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Please use this identifier to cite or link to this item: http://hdl.handle.net/1959.3/148866
- An efficient framework of congestion control for next-generation networks
- Qazi, Ihsan Ayyub
- The success of the Internet can partly be attributed to the congestion control algorithm in the Transmission Control Protocol (TCP). However, with the tremendous increase in the diversity of networked systems and applications, TCP performance limitations are becoming increasingly problematic and the need for new transport protocol designs has become increasingly important. Prior research has focused on the design of either end-to-end protocols (e.g., CUBIC) that rely on implicit congestion signals such as loss and/or delay or network-based protocols (e.g., XCP) that use precise per-flow feedback from the network. While the former category of schemes have performance limitations, the latter are hard to deploy, can introduce high per-packet overhead, and open up new security challenges. This dissertation explores the middle ground between these designs and makes four contributions. First, we study the interplay between performance and feedback in congestion control protocols. We argue that congestion feedback in the form of aggregate load can provide the richness needed to meet the challenges of next-generation networks and applications. Second, we present the design, analysis, and evaluation of an efficient framework for congestion control called Binary Marking Congestion Control (BMCC). BMCC uses aggregate load feedback to achieve efficient and fair bandwidth allocations on high bandwidth-delay networks while minimizing packet loss rates and average queue length. BMCC reduces flow completion times by up to 4x over TCP and uses only the existing Explicit Congestion Notification bits. Next, we consider the incremental deployment of BMCC. We study the bandwidth sharing properties of BMCC and TCP over different partial deployment scenarios. We then present algorithms for ensuring safe co-existence of BMCC and TCP on the Internet. Finally, we consider the performance of BMCC over Wireless LANs. We show that the time-varying nature of the capacity of a WLAN can lead to significant performance issues for protocols that require capacity estimates for feedback computation. Using a simple model we characterize the capacity of a WLAN and propose the usage of the average service rate experienced by network layer packets as an estimate for capacity. Through extensive evaluation, we show that the resulting estimates provide good performance.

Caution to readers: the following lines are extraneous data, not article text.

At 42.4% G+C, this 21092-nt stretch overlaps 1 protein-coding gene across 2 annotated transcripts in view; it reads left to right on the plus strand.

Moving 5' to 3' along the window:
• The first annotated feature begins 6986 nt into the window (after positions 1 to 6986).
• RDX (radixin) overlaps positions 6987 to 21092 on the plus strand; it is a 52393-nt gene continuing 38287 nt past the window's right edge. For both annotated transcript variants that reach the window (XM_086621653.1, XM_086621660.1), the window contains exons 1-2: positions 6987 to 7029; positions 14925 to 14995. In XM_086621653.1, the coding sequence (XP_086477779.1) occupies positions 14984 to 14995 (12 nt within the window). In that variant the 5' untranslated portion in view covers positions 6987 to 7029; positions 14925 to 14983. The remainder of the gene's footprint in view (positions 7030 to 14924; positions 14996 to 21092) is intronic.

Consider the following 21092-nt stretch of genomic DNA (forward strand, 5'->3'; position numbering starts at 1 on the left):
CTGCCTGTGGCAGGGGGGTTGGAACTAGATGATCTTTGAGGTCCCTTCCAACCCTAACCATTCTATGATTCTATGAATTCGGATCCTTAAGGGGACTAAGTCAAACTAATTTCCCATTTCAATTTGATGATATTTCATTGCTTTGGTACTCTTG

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- Copyright © 2010 Ihsan Ayyub Qazi.